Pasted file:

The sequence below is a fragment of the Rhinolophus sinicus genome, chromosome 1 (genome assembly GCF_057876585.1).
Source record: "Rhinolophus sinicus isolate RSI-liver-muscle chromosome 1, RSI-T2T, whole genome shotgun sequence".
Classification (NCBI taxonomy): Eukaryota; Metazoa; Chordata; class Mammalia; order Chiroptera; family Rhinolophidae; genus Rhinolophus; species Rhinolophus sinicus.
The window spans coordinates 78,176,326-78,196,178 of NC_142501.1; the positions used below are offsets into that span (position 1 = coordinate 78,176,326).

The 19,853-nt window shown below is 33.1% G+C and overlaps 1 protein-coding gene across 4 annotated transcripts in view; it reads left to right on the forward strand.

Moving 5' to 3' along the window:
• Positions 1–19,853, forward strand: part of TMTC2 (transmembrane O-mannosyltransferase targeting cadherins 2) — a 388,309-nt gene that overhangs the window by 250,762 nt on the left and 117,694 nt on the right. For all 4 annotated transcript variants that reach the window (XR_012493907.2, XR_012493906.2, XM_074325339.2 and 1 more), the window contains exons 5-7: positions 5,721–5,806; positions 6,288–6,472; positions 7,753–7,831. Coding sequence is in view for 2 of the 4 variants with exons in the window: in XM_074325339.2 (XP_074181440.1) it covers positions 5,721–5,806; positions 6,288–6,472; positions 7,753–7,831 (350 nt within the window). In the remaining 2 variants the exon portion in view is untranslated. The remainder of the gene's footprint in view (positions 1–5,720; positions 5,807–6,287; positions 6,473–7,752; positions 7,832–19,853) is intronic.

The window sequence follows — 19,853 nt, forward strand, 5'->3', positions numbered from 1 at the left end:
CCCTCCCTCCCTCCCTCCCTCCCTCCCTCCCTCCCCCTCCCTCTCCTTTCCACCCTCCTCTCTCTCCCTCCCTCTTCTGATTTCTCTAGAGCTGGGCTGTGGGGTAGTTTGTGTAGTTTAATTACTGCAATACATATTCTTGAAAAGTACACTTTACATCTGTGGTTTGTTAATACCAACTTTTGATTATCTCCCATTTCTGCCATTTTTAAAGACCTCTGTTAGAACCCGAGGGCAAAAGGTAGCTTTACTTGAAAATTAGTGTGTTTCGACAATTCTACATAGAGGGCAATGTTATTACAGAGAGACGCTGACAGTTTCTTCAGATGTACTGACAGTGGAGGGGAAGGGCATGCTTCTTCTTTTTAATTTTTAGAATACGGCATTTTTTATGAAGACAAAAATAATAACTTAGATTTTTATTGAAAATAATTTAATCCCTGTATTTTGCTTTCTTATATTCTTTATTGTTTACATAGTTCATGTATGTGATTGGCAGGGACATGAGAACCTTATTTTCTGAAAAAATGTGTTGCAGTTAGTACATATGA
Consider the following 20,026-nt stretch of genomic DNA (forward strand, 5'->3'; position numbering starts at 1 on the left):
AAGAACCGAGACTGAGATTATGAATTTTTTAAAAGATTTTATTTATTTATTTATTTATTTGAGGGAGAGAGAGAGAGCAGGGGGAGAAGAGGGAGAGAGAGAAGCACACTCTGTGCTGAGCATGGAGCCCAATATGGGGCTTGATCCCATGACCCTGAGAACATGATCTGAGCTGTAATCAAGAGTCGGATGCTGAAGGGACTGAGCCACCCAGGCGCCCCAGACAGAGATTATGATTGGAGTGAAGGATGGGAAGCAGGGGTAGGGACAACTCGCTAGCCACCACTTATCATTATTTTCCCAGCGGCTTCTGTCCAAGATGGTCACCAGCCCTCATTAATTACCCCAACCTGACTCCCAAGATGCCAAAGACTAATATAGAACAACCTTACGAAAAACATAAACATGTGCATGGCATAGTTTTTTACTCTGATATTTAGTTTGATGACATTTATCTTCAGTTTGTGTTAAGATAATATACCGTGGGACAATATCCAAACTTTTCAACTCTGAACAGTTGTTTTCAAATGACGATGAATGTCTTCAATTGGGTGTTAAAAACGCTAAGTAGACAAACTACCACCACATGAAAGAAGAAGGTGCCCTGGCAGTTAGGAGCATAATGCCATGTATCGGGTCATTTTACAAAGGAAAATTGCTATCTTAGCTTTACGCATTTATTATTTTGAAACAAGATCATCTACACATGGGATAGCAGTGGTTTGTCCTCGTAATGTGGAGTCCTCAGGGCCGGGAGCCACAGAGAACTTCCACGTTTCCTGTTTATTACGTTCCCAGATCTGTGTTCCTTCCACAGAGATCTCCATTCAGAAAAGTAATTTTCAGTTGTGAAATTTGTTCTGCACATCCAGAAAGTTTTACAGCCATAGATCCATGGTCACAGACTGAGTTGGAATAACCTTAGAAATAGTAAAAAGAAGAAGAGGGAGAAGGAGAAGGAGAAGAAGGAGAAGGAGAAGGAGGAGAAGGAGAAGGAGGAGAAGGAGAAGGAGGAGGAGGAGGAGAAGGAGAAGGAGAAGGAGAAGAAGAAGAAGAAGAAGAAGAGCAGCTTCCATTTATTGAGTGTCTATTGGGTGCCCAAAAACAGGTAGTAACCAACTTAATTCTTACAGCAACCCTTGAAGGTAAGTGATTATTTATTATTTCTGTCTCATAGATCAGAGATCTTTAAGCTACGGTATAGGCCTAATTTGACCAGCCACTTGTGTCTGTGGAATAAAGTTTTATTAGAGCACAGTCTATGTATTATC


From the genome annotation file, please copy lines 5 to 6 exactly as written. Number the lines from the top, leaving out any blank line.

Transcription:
The 19,853-nt window shown below is 33.1% G+C and overlaps 1 protein-coding gene across 4 annotated transcripts in view; it reads left to right on the forward strand.

Moving 5' to 3' along the window: